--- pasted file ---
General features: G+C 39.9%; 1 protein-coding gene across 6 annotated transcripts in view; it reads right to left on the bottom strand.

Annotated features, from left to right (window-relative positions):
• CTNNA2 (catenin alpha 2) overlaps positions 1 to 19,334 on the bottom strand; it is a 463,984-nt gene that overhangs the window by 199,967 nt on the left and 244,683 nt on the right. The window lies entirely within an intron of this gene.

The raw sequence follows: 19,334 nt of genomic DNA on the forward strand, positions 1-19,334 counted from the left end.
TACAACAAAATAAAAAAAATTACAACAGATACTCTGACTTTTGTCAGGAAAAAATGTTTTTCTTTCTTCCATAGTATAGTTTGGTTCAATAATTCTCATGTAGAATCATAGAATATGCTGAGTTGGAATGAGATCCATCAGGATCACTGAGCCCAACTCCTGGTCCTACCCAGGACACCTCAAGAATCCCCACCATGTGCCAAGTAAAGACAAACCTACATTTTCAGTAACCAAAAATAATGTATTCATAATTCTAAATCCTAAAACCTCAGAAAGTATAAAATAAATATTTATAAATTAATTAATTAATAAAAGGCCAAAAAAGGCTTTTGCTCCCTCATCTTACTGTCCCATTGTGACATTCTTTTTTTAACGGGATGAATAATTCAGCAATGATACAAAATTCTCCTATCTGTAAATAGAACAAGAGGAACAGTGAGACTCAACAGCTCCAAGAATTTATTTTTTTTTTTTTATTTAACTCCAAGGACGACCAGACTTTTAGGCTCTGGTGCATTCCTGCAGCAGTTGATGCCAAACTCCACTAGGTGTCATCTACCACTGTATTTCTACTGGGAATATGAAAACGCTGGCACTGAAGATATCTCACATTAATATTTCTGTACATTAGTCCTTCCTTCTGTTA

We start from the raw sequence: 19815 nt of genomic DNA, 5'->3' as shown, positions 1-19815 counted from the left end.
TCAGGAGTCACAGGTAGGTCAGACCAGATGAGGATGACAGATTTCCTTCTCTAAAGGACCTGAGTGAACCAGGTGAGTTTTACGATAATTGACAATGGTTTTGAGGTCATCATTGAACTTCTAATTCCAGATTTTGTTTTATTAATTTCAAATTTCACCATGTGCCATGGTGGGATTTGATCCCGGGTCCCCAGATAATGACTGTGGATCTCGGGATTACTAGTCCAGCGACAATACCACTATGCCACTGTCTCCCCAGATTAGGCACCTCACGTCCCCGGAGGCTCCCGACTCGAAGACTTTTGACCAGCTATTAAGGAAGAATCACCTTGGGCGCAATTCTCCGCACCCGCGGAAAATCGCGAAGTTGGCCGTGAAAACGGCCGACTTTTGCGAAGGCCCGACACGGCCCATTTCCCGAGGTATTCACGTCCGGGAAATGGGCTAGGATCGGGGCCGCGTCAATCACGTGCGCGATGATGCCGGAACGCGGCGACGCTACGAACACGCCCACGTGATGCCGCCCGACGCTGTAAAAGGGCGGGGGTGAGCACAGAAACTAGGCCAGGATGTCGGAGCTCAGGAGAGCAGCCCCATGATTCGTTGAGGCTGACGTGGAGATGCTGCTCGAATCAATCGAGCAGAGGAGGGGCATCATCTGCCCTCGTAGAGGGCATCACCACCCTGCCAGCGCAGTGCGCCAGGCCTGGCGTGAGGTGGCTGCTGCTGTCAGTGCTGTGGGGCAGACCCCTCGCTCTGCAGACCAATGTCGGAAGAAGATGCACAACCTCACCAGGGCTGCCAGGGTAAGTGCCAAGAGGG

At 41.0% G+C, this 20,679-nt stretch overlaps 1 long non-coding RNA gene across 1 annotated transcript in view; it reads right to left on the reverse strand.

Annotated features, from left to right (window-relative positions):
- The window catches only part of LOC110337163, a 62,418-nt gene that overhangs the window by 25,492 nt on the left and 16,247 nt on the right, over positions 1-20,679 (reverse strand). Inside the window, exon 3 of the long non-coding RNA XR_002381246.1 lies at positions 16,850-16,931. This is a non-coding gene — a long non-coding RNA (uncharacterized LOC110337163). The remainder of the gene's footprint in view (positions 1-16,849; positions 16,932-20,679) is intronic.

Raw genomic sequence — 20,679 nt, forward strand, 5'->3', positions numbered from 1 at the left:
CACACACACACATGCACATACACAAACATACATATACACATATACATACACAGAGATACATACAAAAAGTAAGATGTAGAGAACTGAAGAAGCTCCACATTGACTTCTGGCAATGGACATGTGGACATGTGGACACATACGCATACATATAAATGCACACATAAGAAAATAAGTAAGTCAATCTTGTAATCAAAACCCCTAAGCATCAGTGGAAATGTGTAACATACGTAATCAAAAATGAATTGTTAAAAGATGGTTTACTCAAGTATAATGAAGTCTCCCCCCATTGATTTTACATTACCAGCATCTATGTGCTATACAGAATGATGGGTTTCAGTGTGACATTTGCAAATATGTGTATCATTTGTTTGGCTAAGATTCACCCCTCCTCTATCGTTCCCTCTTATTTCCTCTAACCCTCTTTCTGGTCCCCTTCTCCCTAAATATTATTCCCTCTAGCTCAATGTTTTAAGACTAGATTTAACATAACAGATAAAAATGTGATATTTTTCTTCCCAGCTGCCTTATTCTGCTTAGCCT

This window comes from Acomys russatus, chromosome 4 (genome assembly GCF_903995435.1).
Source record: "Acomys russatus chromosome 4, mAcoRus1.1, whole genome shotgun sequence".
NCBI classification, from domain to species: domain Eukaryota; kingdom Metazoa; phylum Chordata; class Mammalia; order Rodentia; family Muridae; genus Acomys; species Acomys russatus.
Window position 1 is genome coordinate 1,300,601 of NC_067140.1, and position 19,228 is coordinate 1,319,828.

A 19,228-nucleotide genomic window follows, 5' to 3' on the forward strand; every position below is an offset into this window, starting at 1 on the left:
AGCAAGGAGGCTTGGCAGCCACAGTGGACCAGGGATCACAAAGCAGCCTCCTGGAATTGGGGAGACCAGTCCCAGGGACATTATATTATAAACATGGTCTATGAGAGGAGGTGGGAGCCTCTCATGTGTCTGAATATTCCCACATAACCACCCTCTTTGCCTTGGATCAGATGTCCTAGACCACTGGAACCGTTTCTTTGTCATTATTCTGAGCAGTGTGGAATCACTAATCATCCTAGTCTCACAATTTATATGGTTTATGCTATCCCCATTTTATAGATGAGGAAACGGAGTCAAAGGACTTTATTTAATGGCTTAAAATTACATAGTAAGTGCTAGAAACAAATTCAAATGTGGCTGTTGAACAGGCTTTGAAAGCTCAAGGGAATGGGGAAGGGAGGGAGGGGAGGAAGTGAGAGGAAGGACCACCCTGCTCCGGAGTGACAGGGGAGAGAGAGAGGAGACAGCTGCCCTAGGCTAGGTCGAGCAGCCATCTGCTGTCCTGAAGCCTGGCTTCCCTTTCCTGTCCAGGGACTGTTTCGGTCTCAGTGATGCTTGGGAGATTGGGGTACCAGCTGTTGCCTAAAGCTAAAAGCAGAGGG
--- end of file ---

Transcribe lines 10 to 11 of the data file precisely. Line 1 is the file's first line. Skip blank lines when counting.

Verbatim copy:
- The window catches only part of LOC110337163, a 62,418-nt gene that overhangs the window by 25,492 nt on the left and 16,247 nt on the right, over positions 1-20,679 (reverse strand). Inside the window, exon 3 of the long non-coding RNA XR_002381246.1 lies at positions 16,850-16,931. This is a non-coding gene — a long non-coding RNA (uncharacterized LOC110337163). The remainder of the gene's footprint in view (positions 1-16,849; positions 16,932-20,679) is intronic.

Raw genomic sequence — 20,679 nt, forward strand, 5'->3', positions numbered from 1 at the left: